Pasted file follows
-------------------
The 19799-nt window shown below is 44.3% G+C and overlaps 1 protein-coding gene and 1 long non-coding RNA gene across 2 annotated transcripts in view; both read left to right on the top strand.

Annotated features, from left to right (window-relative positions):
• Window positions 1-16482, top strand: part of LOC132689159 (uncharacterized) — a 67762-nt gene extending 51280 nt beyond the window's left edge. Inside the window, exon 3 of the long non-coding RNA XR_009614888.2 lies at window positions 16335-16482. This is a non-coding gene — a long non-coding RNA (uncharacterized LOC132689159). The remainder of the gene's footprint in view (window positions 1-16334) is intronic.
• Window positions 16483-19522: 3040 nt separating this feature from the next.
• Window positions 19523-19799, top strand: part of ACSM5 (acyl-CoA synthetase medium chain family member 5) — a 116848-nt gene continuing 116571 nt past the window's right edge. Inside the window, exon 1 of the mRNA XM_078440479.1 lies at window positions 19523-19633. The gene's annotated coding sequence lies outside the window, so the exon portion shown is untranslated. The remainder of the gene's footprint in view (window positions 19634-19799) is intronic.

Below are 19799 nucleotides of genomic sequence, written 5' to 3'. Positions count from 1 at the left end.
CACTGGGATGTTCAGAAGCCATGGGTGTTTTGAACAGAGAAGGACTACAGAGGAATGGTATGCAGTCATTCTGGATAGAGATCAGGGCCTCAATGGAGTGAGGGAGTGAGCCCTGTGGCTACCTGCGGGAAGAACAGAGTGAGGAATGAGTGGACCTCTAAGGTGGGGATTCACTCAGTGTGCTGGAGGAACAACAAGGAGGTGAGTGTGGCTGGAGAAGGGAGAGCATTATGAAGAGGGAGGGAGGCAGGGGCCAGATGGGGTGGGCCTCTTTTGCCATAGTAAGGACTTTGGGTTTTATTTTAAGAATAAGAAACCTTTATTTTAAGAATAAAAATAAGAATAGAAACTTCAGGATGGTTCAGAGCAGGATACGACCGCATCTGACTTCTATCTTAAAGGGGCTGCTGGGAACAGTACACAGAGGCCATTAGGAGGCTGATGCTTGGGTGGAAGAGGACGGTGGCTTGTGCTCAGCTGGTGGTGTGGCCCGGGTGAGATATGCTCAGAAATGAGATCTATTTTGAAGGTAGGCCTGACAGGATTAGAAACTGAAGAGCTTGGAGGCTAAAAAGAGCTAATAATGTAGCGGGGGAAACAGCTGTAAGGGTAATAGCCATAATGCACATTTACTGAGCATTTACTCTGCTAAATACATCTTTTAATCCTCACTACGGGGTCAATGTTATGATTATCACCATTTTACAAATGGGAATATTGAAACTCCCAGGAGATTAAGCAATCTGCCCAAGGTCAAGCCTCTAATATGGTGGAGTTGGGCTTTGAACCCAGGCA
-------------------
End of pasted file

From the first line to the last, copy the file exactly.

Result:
The 19799-nt window shown below is 44.3% G+C and overlaps 1 protein-coding gene and 1 long non-coding RNA gene across 2 annotated transcripts in view; both read left to right on the top strand.

Annotated features, from left to right (window-relative positions):
• Window positions 1-16482, top strand: part of LOC132689159 (uncharacterized) — a 67762-nt gene extending 51280 nt beyond the window's left edge. Inside the window, exon 3 of the long non-coding RNA XR_009614888.2 lies at window positions 16335-16482. This is a non-coding gene — a long non-coding RNA (uncharacterized LOC132689159). The remainder of the gene's footprint in view (window positions 1-16334) is intronic.
• Window positions 16483-19522: 3040 nt separating this feature from the next.
• Window positions 19523-19799, top strand: part of ACSM5 (acyl-CoA synthetase medium chain family member 5) — a 116848-nt gene continuing 116571 nt past the window's right edge. Inside the window, exon 1 of the mRNA XM_078440479.1 lies at window positions 19523-19633. The gene's annotated coding sequence lies outside the window, so the exon portion shown is untranslated. The remainder of the gene's footprint in view (window positions 19634-19799) is intronic.

Below are 19799 nucleotides of genomic sequence, written 5' to 3'. Positions count from 1 at the left end.
CACTGGGATGTTCAGAAGCCATGGGTGTTTTGAACAGAGAAGGACTACAGAGGAATGGTATGCAGTCATTCTGGATAGAGATCAGGGCCTCAATGGAGTGAGGGAGTGAGCCCTGTGGCTACCTGCGGGAAGAACAGAGTGAGGAATGAGTGGACCTCTAAGGTGGGGATTCACTCAGTGTGCTGGAGGAACAACAAGGAGGTGAGTGTGGCTGGAGAAGGGAGAGCATTATGAAGAGGGAGGGAGGCAGGGGCCAGATGGGGTGGGCCTCTTTTGCCATAGTAAGGACTTTGGGTTTTATTTTAAGAATAAGAAACCTTTATTTTAAGAATAAAAATAAGAATAGAAACTTCAGGATGGTTCAGAGCAGGATACGACCGCATCTGACTTCTATCTTAAAGGGGCTGCTGGGAACAGTACACAGAGGCCATTAGGAGGCTGATGCTTGGGTGGAAGAGGACGGTGGCTTGTGCTCAGCTGGTGGTGTGGCCCGGGTGAGATATGCTCAGAAATGAGATCTATTTTGAAGGTAGGCCTGACAGGATTAGAAACTGAAGAGCTTGGAGGCTAAAAAGAGCTAATAATGTAGCGGGGGAAACAGCTGTAAGGGTAATAGCCATAATGCACATTTACTGAGCATTTACTCTGCTAAATACATCTTTTAATCCTCACTACGGGGTCAATGTTATGATTATCACCATTTTACAAATGGGAATATTGAAACTCCCAGGAGATTAAGCAATCTGCCCAAGGTCAAGCCTCTAATATGGTGGAGTTGGGCTTTGAACCCAGGCA